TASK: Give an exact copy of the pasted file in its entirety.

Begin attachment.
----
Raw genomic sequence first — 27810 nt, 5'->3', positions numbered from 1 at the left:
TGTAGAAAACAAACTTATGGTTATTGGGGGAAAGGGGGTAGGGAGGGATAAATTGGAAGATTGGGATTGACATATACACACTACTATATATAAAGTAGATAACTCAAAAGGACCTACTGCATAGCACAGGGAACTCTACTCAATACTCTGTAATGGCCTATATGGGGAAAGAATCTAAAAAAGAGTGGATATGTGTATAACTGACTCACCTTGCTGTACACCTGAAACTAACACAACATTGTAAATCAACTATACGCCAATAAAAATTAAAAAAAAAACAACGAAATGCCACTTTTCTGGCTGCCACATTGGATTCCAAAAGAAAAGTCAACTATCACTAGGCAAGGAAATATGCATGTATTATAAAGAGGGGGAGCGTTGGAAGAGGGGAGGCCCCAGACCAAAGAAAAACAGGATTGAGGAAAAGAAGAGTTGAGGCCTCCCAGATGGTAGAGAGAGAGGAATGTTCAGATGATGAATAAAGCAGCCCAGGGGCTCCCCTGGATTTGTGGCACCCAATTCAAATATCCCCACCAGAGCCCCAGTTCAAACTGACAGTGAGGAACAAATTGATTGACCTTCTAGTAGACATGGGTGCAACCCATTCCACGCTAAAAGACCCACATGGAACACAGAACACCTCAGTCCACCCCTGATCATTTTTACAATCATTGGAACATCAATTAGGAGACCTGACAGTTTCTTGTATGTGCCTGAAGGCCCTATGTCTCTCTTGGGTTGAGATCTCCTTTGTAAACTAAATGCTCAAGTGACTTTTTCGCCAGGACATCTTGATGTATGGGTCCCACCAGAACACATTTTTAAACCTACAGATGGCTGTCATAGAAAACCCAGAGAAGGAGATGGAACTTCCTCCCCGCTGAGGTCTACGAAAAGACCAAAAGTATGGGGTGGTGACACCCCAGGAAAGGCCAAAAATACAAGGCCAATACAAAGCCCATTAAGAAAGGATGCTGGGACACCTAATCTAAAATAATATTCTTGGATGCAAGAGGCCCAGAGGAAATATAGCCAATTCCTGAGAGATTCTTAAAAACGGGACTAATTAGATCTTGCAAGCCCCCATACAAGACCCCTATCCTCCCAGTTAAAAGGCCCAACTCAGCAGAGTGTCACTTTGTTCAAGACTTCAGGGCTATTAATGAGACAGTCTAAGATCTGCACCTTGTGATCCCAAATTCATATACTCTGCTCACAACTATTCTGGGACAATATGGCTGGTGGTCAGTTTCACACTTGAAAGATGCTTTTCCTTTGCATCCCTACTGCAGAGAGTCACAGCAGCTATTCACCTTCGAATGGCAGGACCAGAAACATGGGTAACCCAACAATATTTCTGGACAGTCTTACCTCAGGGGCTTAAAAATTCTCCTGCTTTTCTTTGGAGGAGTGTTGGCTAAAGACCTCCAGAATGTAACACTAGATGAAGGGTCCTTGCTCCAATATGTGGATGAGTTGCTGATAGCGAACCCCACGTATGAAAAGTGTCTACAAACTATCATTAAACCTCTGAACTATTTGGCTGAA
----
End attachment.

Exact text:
Raw genomic sequence first — 27810 nt, 5'->3', positions numbered from 1 at the left:
TGTAGAAAACAAACTTATGGTTATTGGGGGAAAGGGGGTAGGGAGGGATAAATTGGAAGATTGGGATTGACATATACACACTACTATATATAAAGTAGATAACTCAAAAGGACCTACTGCATAGCACAGGGAACTCTACTCAATACTCTGTAATGGCCTATATGGGGAAAGAATCTAAAAAAGAGTGGATATGTGTATAACTGACTCACCTTGCTGTACACCTGAAACTAACACAACATTGTAAATCAACTATACGCCAATAAAAATTAAAAAAAAAACAACGAAATGCCACTTTTCTGGCTGCCACATTGGATTCCAAAAGAAAAGTCAACTATCACTAGGCAAGGAAATATGCATGTATTATAAAGAGGGGGAGCGTTGGAAGAGGGGAGGCCCCAGACCAAAGAAAAACAGGATTGAGGAAAAGAAGAGTTGAGGCCTCCCAGATGGTAGAGAGAGAGGAATGTTCAGATGATGAATAAAGCAGCCCAGGGGCTCCCCTGGATTTGTGGCACCCAATTCAAATATCCCCACCAGAGCCCCAGTTCAAACTGACAGTGAGGAACAAATTGATTGACCTTCTAGTAGACATGGGTGCAACCCATTCCACGCTAAAAGACCCACATGGAACACAGAACACCTCAGTCCACCCCTGATCATTTTTACAATCATTGGAACATCAATTAGGAGACCTGACAGTTTCTTGTATGTGCCTGAAGGCCCTATGTCTCTCTTGGGTTGAGATCTCCTTTGTAAACTAAATGCTCAAGTGACTTTTTCGCCAGGACATCTTGATGTATGGGTCCCACCAGAACACATTTTTAAACCTACAGATGGCTGTCATAGAAAACCCAGAGAAGGAGATGGAACTTCCTCCCCGCTGAGGTCTACGAAAAGACCAAAAGTATGGGGTGGTGACACCCCAGGAAAGGCCAAAAATACAAGGCCAATACAAAGCCCATTAAGAAAGGATGCTGGGACACCTAATCTAAAATAATATTCTTGGATGCAAGAGGCCCAGAGGAAATATAGCCAATTCCTGAGAGATTCTTAAAAACGGGACTAATTAGATCTTGCAAGCCCCCATACAAGACCCCTATCCTCCCAGTTAAAAGGCCCAACTCAGCAGAGTGTCACTTTGTTCAAGACTTCAGGGCTATTAATGAGACAGTCTAAGATCTGCACCTTGTGATCCCAAATTCATATACTCTGCTCACAACTATTCTGGGACAATATGGCTGGTGGTCAGTTTCACACTTGAAAGATGCTTTTCCTTTGCATCCCTACTGCAGAGAGTCACAGCAGCTATTCACCTTCGAATGGCAGGACCAGAAACATGGGTAACCCAACAATATTTCTGGACAGTCTTACCTCAGGGGCTTAAAAATTCTCCTGCTTTTCTTTGGAGGAGTGTTGGCTAAAGACCTCCAGAATGTAACACTAGATGAAGGGTCCTTGCTCCAATATGTGGATGAGTTGCTGATAGCGAACCCCACGTATGAAAAGTGTCTACAAACTATCATTAAACCTCTGAACTATTTGGCTGAA